Some of B.B. King’s heirs are due in a Las Vegas court today (June 25) to ask a judge not to turn over control of his estate to the longtime business manager he named as executor.
But a lawyer for the B.B. King estate and designated executor LaVerne Toney says the family’s claim that Toney isolated the musician, stole from him and poisoned him before his May 14 death at age 89 have no basis in fact.
“We believe the judge will accept the will and appoint LaVerne as executor,” attorney Brent Bryson said Wednesday, according to the AP.
In court documents submitted ahead of the hearing, Bryson accuses some of King’s children and relatives of “attempting to do what Mr. King would never allow them to do when he was alive, which is to insert themselves into his business affairs.”
King wanted to spend his last days in the comfort of his home, not in a hospital, the document said. It said King, not Toney, chose not to have daughters Karen Williams and Patty King visit.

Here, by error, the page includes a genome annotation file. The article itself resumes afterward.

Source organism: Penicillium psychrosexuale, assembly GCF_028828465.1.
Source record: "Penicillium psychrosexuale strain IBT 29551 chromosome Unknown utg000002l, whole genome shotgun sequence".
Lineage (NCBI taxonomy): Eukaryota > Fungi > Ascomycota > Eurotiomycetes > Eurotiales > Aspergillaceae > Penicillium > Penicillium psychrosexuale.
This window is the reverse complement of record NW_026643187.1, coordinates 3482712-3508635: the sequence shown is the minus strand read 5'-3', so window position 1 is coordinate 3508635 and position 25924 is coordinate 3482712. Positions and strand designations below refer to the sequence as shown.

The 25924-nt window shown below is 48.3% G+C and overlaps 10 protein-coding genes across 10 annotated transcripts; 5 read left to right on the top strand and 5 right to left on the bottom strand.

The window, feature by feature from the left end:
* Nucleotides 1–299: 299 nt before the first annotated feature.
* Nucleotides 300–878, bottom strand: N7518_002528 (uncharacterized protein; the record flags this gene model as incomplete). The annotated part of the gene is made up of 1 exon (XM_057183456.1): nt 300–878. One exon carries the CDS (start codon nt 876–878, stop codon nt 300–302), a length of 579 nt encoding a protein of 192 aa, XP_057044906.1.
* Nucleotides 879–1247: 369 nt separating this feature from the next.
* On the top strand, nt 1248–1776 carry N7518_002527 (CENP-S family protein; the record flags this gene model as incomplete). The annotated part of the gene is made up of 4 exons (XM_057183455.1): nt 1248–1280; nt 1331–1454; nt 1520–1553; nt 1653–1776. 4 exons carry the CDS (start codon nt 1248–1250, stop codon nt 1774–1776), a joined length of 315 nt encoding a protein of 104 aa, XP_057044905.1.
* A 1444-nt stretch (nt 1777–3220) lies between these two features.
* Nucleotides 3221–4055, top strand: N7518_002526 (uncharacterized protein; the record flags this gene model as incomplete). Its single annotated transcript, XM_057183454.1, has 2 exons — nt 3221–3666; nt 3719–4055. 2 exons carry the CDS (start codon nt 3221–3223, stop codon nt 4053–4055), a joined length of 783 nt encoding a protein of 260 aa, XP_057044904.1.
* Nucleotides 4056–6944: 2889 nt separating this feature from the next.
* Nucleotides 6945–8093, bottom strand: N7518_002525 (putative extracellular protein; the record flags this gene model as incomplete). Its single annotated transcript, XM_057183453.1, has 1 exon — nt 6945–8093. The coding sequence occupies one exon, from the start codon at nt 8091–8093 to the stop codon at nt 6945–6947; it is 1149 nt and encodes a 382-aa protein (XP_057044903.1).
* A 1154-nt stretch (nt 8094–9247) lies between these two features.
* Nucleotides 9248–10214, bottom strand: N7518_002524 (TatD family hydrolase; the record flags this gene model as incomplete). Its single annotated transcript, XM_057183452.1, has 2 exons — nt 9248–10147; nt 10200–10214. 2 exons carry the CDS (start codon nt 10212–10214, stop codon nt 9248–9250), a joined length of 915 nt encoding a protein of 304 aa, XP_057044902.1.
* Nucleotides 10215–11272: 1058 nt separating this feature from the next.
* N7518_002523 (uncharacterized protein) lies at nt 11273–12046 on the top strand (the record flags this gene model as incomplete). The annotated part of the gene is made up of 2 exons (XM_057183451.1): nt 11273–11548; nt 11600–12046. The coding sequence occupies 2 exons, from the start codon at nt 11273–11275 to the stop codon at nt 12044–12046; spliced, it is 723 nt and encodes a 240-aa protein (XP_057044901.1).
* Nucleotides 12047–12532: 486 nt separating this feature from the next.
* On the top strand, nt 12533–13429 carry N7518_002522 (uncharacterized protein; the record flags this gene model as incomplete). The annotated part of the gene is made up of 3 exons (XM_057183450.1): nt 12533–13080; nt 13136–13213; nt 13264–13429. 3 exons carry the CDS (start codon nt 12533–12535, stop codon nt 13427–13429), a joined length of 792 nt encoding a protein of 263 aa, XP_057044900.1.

Attorney Larissa Drohobyczer, who says she represents a five-member family board of B.B. King’s 11 surviving children, including Williams and Patty King, said last week she believes the estate is worth between $5 million and $10 million.
Williams and Patty King accused Toney of keeping them from seeing their father, and Toney and B.B. King’s personal assistant, Myron Johnson, of giving the singer an unknown substance to speed up his death.
Toney and Johnson denied the claims, and Bryson dismissed them as ridiculous, defamatory and libelous.
The allegation prompted an autopsy by the Clark County coroner, the results of which are expected in several weeks, reports the AP. Police said there is no active homicide investigation. King’s physician and the coroner said King died of natural causes — a series of small strokes attributable to a yearslong battle with Type 2 diabetes.
Toney managed King’s road show business for 39 years and had power-of-attorney over his personal affairs. She is the executor named in his will of Jan. 18, 2007.
The document filed Tuesday dismissed as “unsubstantiated and wrong” a suggestion made by family members that another will exists.
“There is no missing will,” it said.
(Photo Source: AP)